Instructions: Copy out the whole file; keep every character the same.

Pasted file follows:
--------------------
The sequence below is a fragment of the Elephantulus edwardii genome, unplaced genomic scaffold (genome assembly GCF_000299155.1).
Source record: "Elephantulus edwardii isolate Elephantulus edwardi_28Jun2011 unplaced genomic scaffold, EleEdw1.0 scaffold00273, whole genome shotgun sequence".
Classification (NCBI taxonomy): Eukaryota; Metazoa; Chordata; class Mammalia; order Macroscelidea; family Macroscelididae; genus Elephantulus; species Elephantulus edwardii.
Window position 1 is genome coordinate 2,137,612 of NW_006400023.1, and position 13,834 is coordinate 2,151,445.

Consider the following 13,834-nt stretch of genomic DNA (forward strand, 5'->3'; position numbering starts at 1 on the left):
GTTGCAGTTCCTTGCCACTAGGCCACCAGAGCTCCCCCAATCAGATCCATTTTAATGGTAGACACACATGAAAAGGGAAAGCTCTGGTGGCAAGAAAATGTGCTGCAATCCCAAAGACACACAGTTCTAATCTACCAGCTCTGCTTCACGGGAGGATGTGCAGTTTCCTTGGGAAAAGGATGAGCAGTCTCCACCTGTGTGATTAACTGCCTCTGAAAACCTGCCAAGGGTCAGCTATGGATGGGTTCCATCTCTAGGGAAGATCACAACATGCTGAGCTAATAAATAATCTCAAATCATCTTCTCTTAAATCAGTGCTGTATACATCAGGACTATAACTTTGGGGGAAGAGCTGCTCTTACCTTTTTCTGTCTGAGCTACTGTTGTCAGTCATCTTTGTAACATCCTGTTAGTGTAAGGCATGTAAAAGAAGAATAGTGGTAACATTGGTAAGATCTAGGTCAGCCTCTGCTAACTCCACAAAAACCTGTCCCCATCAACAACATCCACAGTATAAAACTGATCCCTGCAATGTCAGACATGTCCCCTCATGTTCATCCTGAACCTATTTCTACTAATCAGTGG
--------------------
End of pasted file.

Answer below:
The sequence below is a fragment of the Elephantulus edwardii genome, unplaced genomic scaffold (genome assembly GCF_000299155.1).
Source record: "Elephantulus edwardii isolate Elephantulus edwardi_28Jun2011 unplaced genomic scaffold, EleEdw1.0 scaffold00273, whole genome shotgun sequence".
Classification (NCBI taxonomy): Eukaryota; Metazoa; Chordata; class Mammalia; order Macroscelidea; family Macroscelididae; genus Elephantulus; species Elephantulus edwardii.
Window position 1 is genome coordinate 2,137,612 of NW_006400023.1, and position 13,834 is coordinate 2,151,445.

Consider the following 13,834-nt stretch of genomic DNA (forward strand, 5'->3'; position numbering starts at 1 on the left):
GTTGCAGTTCCTTGCCACTAGGCCACCAGAGCTCCCCCAATCAGATCCATTTTAATGGTAGACACACATGAAAAGGGAAAGCTCTGGTGGCAAGAAAATGTGCTGCAATCCCAAAGACACACAGTTCTAATCTACCAGCTCTGCTTCACGGGAGGATGTGCAGTTTCCTTGGGAAAAGGATGAGCAGTCTCCACCTGTGTGATTAACTGCCTCTGAAAACCTGCCAAGGGTCAGCTATGGATGGGTTCCATCTCTAGGGAAGATCACAACATGCTGAGCTAATAAATAATCTCAAATCATCTTCTCTTAAATCAGTGCTGTATACATCAGGACTATAACTTTGGGGGAAGAGCTGCTCTTACCTTTTTCTGTCTGAGCTACTGTTGTCAGTCATCTTTGTAACATCCTGTTAGTGTAAGGCATGTAAAAGAAGAATAGTGGTAACATTGGTAAGATCTAGGTCAGCCTCTGCTAACTCCACAAAAACCTGTCCCCATCAACAACATCCACAGTATAAAACTGATCCCTGCAATGTCAGACATGTCCCCTCATGTTCATCCTGAACCTATTTCTACTAATCAGTGG